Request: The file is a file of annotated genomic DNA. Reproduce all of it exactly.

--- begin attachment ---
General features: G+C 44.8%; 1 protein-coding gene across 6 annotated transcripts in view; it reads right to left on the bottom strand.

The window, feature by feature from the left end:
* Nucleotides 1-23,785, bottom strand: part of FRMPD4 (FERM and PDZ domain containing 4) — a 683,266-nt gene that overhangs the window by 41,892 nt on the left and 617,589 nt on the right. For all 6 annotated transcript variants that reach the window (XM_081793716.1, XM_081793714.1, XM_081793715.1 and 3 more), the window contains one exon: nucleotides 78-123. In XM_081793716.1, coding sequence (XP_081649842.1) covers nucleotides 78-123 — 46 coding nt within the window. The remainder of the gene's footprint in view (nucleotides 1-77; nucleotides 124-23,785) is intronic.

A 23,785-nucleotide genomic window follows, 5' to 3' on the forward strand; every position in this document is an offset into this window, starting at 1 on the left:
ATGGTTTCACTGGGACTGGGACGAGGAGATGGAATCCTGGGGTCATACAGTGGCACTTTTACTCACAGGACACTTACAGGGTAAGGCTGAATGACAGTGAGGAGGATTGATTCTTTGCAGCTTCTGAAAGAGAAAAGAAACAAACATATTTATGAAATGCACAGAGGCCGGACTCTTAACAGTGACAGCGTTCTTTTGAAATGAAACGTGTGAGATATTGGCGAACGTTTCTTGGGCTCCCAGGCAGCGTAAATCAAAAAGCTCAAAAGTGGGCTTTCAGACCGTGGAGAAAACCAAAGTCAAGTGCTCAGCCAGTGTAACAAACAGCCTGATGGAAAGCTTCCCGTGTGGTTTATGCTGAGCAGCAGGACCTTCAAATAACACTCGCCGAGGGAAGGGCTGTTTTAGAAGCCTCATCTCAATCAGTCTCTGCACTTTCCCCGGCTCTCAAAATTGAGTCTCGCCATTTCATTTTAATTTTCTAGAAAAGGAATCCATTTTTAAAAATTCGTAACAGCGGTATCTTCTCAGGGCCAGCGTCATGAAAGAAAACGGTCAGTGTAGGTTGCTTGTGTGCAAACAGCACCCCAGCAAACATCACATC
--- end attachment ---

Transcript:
General features: G+C 44.8%; 1 protein-coding gene across 6 annotated transcripts in view; it reads right to left on the bottom strand.

The window, feature by feature from the left end:
* Nucleotides 1-23,785, bottom strand: part of FRMPD4 (FERM and PDZ domain containing 4) — a 683,266-nt gene that overhangs the window by 41,892 nt on the left and 617,589 nt on the right. For all 6 annotated transcript variants that reach the window (XM_081793716.1, XM_081793714.1, XM_081793715.1 and 3 more), the window contains one exon: nucleotides 78-123. In XM_081793716.1, coding sequence (XP_081649842.1) covers nucleotides 78-123 — 46 coding nt within the window. The remainder of the gene's footprint in view (nucleotides 1-77; nucleotides 124-23,785) is intronic.

A 23,785-nucleotide genomic window follows, 5' to 3' on the forward strand; every position in this document is an offset into this window, starting at 1 on the left:
ATGGTTTCACTGGGACTGGGACGAGGAGATGGAATCCTGGGGTCATACAGTGGCACTTTTACTCACAGGACACTTACAGGGTAAGGCTGAATGACAGTGAGGAGGATTGATTCTTTGCAGCTTCTGAAAGAGAAAAGAAACAAACATATTTATGAAATGCACAGAGGCCGGACTCTTAACAGTGACAGCGTTCTTTTGAAATGAAACGTGTGAGATATTGGCGAACGTTTCTTGGGCTCCCAGGCAGCGTAAATCAAAAAGCTCAAAAGTGGGCTTTCAGACCGTGGAGAAAACCAAAGTCAAGTGCTCAGCCAGTGTAACAAACAGCCTGATGGAAAGCTTCCCGTGTGGTTTATGCTGAGCAGCAGGACCTTCAAATAACACTCGCCGAGGGAAGGGCTGTTTTAGAAGCCTCATCTCAATCAGTCTCTGCACTTTCCCCGGCTCTCAAAATTGAGTCTCGCCATTTCATTTTAATTTTCTAGAAAAGGAATCCATTTTTAAAAATTCGTAACAGCGGTATCTTCTCAGGGCCAGCGTCATGAAAGAAAACGGTCAGTGTAGGTTGCTTGTGTGCAAACAGCACCCCAGCAAACATCACATC